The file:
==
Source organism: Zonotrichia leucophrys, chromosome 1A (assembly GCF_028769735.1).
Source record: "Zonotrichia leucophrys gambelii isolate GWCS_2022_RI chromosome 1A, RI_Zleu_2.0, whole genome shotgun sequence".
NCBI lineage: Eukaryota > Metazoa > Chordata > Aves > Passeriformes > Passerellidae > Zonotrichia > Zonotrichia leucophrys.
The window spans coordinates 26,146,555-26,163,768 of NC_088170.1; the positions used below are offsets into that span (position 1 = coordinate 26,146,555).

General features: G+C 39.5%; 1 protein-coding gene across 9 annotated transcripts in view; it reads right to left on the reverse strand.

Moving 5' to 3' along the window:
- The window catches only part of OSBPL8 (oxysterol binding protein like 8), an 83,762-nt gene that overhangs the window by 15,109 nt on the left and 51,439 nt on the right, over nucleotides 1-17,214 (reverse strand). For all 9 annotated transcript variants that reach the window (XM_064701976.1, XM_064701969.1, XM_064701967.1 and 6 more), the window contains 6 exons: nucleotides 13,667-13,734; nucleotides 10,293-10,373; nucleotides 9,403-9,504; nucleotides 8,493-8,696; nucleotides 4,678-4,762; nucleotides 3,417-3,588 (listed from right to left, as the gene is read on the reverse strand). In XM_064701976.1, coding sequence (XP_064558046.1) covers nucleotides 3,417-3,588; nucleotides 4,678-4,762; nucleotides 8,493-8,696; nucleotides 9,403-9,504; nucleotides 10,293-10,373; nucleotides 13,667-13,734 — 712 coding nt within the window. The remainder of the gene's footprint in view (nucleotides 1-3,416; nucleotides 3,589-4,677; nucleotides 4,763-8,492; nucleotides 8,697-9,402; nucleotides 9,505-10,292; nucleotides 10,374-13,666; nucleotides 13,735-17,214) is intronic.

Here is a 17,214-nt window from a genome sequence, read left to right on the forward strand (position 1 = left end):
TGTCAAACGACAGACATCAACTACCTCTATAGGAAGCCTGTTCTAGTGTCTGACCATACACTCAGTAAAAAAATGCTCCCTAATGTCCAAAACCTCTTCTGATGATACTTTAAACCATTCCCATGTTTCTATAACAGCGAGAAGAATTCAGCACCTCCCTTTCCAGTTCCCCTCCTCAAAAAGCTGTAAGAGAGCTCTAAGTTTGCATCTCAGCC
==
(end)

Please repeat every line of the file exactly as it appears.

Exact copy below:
Source organism: Zonotrichia leucophrys, chromosome 1A (assembly GCF_028769735.1).
Source record: "Zonotrichia leucophrys gambelii isolate GWCS_2022_RI chromosome 1A, RI_Zleu_2.0, whole genome shotgun sequence".
NCBI lineage: Eukaryota > Metazoa > Chordata > Aves > Passeriformes > Passerellidae > Zonotrichia > Zonotrichia leucophrys.
The window spans coordinates 26,146,555-26,163,768 of NC_088170.1; the positions used below are offsets into that span (position 1 = coordinate 26,146,555).

General features: G+C 39.5%; 1 protein-coding gene across 9 annotated transcripts in view; it reads right to left on the reverse strand.

Moving 5' to 3' along the window:
- The window catches only part of OSBPL8 (oxysterol binding protein like 8), an 83,762-nt gene that overhangs the window by 15,109 nt on the left and 51,439 nt on the right, over nucleotides 1-17,214 (reverse strand). For all 9 annotated transcript variants that reach the window (XM_064701976.1, XM_064701969.1, XM_064701967.1 and 6 more), the window contains 6 exons: nucleotides 13,667-13,734; nucleotides 10,293-10,373; nucleotides 9,403-9,504; nucleotides 8,493-8,696; nucleotides 4,678-4,762; nucleotides 3,417-3,588 (listed from right to left, as the gene is read on the reverse strand). In XM_064701976.1, coding sequence (XP_064558046.1) covers nucleotides 3,417-3,588; nucleotides 4,678-4,762; nucleotides 8,493-8,696; nucleotides 9,403-9,504; nucleotides 10,293-10,373; nucleotides 13,667-13,734 — 712 coding nt within the window. The remainder of the gene's footprint in view (nucleotides 1-3,416; nucleotides 3,589-4,677; nucleotides 4,763-8,492; nucleotides 8,697-9,402; nucleotides 9,505-10,292; nucleotides 10,374-13,666; nucleotides 13,735-17,214) is intronic.

Here is a 17,214-nt window from a genome sequence, read left to right on the forward strand (position 1 = left end):
TGTCAAACGACAGACATCAACTACCTCTATAGGAAGCCTGTTCTAGTGTCTGACCATACACTCAGTAAAAAAATGCTCCCTAATGTCCAAAACCTCTTCTGATGATACTTTAAACCATTCCCATGTTTCTATAACAGCGAGAAGAATTCAGCACCTCCCTTTCCAGTTCCCCTCCTCAAAAAGCTGTAAGAGAGCTCTAAGTTTGCATCTCAGCC